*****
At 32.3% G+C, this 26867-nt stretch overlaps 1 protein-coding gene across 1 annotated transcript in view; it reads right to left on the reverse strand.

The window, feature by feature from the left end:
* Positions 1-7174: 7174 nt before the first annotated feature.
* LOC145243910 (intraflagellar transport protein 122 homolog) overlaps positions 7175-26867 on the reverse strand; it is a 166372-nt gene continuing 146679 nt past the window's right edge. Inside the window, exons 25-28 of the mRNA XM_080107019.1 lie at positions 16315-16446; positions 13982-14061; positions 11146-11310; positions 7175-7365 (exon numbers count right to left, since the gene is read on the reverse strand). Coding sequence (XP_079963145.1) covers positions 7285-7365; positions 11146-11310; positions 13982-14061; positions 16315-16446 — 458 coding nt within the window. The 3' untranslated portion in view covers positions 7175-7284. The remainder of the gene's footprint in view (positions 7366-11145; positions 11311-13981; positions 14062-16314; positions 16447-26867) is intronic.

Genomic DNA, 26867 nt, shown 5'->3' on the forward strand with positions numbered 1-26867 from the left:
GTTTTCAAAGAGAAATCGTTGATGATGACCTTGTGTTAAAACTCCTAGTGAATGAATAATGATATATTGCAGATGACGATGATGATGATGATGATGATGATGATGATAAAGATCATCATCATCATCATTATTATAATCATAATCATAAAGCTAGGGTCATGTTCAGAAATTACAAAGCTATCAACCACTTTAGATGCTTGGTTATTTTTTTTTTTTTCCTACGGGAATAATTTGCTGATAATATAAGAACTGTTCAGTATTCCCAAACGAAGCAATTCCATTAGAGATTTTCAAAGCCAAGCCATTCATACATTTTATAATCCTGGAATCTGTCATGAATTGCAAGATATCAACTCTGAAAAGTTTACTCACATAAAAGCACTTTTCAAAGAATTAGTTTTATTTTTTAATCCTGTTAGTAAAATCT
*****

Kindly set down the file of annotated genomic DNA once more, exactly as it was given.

At 32.3% G+C, this 26867-nt stretch overlaps 1 protein-coding gene across 1 annotated transcript in view; it reads right to left on the reverse strand.

The window, feature by feature from the left end:
* Positions 1-7174: 7174 nt before the first annotated feature.
* LOC145243910 (intraflagellar transport protein 122 homolog) overlaps positions 7175-26867 on the reverse strand; it is a 166372-nt gene continuing 146679 nt past the window's right edge. Inside the window, exons 25-28 of the mRNA XM_080107019.1 lie at positions 16315-16446; positions 13982-14061; positions 11146-11310; positions 7175-7365 (exon numbers count right to left, since the gene is read on the reverse strand). Coding sequence (XP_079963145.1) covers positions 7285-7365; positions 11146-11310; positions 13982-14061; positions 16315-16446 — 458 coding nt within the window. The 3' untranslated portion in view covers positions 7175-7284. The remainder of the gene's footprint in view (positions 7366-11145; positions 11311-13981; positions 14062-16314; positions 16447-26867) is intronic.

Genomic DNA, 26867 nt, shown 5'->3' on the forward strand with positions numbered 1-26867 from the left:
GTTTTCAAAGAGAAATCGTTGATGATGACCTTGTGTTAAAACTCCTAGTGAATGAATAATGATATATTGCAGATGACGATGATGATGATGATGATGATGATGATGATAAAGATCATCATCATCATCATTATTATAATCATAATCATAAAGCTAGGGTCATGTTCAGAAATTACAAAGCTATCAACCACTTTAGATGCTTGGTTATTTTTTTTTTTTTCCTACGGGAATAATTTGCTGATAATATAAGAACTGTTCAGTATTCCCAAACGAAGCAATTCCATTAGAGATTTTCAAAGCCAAGCCATTCATACATTTTATAATCCTGGAATCTGTCATGAATTGCAAGATATCAACTCTGAAAAGTTTACTCACATAAAAGCACTTTTCAAAGAATTAGTTTTATTTTTTAATCCTGTTAGTAAAATCT